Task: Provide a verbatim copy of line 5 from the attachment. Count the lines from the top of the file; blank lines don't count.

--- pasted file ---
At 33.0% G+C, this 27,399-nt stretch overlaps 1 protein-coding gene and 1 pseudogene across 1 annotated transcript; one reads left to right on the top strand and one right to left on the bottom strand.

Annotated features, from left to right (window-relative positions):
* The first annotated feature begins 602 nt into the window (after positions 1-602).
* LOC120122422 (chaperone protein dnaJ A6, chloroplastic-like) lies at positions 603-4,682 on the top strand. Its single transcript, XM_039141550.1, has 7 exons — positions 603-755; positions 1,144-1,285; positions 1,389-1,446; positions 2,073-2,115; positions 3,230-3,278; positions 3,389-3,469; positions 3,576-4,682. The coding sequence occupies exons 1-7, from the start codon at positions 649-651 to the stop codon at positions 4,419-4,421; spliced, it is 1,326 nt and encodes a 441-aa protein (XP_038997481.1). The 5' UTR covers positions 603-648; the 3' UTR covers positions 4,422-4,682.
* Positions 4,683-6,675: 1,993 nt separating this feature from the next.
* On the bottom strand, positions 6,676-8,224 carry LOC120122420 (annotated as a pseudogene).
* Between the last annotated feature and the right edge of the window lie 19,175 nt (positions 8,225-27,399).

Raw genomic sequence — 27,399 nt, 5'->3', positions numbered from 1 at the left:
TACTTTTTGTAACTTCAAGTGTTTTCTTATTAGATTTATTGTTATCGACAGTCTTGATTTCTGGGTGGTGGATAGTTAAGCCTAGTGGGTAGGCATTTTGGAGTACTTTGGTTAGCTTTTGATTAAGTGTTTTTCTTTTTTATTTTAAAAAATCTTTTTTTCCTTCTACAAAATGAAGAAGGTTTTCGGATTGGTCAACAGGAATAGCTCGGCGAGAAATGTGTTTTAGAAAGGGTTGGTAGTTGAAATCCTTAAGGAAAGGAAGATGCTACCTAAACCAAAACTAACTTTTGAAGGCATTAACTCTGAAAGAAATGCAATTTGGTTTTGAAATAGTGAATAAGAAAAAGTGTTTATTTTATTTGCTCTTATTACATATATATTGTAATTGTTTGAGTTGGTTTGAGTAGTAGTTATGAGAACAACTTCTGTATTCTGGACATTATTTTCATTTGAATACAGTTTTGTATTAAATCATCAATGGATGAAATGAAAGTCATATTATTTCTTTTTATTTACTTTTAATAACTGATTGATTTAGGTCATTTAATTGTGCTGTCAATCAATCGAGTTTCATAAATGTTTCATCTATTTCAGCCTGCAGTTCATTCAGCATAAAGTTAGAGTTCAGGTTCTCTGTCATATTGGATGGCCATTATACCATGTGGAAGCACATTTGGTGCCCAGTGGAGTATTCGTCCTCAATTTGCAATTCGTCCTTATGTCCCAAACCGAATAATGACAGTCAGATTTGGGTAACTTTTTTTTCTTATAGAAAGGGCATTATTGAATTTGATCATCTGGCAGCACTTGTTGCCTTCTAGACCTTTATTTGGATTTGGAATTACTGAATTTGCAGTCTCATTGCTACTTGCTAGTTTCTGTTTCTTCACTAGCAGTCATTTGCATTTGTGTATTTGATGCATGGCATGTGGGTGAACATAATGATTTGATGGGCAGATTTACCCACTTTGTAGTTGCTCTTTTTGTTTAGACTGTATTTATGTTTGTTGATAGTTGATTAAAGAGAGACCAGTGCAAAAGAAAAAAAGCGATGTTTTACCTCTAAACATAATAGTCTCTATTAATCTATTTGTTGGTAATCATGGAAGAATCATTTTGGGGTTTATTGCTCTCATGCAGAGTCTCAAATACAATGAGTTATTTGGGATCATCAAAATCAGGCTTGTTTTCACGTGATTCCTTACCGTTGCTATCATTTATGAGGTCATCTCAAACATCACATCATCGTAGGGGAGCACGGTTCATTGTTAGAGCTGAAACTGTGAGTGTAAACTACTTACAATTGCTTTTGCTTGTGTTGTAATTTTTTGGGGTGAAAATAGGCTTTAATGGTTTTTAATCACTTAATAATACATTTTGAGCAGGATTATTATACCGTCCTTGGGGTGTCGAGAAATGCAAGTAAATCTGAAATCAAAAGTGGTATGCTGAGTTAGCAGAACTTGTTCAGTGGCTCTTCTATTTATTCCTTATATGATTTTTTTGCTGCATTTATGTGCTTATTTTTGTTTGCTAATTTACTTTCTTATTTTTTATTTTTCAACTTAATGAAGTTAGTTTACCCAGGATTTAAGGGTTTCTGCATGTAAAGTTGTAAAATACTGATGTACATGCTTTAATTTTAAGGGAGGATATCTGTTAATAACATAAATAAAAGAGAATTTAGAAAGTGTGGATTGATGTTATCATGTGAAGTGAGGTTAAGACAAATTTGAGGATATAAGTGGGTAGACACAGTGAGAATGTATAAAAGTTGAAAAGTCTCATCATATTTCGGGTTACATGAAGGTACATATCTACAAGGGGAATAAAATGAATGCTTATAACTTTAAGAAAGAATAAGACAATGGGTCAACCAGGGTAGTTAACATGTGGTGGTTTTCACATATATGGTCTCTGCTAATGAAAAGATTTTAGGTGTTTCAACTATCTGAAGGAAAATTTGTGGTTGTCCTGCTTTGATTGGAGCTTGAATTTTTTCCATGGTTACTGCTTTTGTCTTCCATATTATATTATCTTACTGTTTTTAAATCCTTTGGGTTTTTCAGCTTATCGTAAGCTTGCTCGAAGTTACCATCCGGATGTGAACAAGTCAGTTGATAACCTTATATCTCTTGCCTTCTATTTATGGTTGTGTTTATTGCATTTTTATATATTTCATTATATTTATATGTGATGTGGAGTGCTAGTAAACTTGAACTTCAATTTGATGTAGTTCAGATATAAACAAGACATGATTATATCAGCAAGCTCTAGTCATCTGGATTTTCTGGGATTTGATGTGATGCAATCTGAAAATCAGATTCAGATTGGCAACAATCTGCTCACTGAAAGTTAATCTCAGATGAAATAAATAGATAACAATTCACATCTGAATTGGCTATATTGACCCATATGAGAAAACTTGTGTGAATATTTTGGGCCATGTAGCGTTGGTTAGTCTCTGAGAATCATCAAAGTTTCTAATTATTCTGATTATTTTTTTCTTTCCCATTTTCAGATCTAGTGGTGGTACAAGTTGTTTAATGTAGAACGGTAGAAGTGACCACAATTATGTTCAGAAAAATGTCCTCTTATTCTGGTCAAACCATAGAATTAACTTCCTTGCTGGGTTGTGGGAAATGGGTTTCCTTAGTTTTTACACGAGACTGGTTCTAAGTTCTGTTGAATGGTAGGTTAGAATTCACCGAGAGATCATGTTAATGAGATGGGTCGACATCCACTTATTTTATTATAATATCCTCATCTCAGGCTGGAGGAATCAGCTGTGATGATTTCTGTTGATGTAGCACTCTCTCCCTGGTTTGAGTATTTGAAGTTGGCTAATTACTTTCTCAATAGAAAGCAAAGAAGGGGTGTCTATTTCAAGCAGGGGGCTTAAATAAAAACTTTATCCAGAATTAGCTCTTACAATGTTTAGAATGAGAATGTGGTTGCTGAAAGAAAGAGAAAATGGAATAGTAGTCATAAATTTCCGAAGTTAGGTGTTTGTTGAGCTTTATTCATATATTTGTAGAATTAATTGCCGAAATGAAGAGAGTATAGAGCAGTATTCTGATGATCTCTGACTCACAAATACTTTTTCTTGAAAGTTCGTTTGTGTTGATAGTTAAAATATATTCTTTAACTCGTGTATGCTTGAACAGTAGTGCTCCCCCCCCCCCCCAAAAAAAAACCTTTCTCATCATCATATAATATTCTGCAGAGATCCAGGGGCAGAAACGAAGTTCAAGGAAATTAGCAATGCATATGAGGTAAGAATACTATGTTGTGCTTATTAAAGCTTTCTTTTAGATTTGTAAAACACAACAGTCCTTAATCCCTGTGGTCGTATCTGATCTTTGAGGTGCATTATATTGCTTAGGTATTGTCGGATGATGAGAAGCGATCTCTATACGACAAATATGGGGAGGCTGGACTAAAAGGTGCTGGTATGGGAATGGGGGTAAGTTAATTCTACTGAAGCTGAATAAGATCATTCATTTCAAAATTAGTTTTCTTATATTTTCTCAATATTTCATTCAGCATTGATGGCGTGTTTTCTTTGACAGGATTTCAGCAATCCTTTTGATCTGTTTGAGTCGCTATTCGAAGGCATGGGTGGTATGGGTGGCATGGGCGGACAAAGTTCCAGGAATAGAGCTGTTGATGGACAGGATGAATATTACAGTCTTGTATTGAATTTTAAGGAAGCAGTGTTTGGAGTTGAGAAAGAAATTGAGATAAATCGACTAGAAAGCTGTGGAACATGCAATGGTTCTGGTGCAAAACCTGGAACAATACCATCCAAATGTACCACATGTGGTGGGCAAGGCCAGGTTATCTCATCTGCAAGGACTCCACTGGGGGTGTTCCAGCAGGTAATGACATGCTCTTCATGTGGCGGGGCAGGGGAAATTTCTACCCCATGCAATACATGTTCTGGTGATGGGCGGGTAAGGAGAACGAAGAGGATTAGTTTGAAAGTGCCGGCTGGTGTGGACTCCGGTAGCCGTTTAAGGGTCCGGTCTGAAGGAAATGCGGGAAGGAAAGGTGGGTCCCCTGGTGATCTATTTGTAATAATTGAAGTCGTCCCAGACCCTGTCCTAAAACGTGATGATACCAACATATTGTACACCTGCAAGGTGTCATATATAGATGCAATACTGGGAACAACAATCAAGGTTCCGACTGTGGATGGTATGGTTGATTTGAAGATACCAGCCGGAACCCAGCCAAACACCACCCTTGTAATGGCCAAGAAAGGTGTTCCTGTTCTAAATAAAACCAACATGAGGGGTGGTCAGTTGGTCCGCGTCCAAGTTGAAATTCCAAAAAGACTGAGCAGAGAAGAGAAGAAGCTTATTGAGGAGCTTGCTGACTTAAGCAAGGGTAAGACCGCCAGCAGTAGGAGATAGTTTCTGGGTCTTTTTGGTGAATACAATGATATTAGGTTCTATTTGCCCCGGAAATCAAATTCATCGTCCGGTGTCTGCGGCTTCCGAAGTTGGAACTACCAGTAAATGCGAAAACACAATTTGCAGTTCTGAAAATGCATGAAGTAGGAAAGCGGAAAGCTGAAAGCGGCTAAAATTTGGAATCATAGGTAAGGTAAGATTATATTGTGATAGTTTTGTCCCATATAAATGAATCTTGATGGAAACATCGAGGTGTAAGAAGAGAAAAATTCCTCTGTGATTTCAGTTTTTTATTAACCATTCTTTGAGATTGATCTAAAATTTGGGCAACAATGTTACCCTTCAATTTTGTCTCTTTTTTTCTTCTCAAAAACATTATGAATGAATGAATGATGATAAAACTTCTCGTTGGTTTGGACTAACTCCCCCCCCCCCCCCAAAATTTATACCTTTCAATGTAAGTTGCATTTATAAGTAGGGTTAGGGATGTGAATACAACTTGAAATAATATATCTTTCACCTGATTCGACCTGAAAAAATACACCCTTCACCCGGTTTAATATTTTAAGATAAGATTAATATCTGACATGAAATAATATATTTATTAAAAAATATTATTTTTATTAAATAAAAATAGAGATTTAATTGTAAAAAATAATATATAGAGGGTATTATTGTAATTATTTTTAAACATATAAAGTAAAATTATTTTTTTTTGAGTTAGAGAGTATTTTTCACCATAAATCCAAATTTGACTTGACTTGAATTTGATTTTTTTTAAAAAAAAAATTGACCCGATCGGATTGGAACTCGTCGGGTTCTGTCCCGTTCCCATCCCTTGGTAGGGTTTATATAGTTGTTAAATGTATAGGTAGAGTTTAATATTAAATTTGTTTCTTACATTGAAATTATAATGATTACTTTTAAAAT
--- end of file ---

* Positions 4,683-6,675: 1,993 nt separating this feature from the next.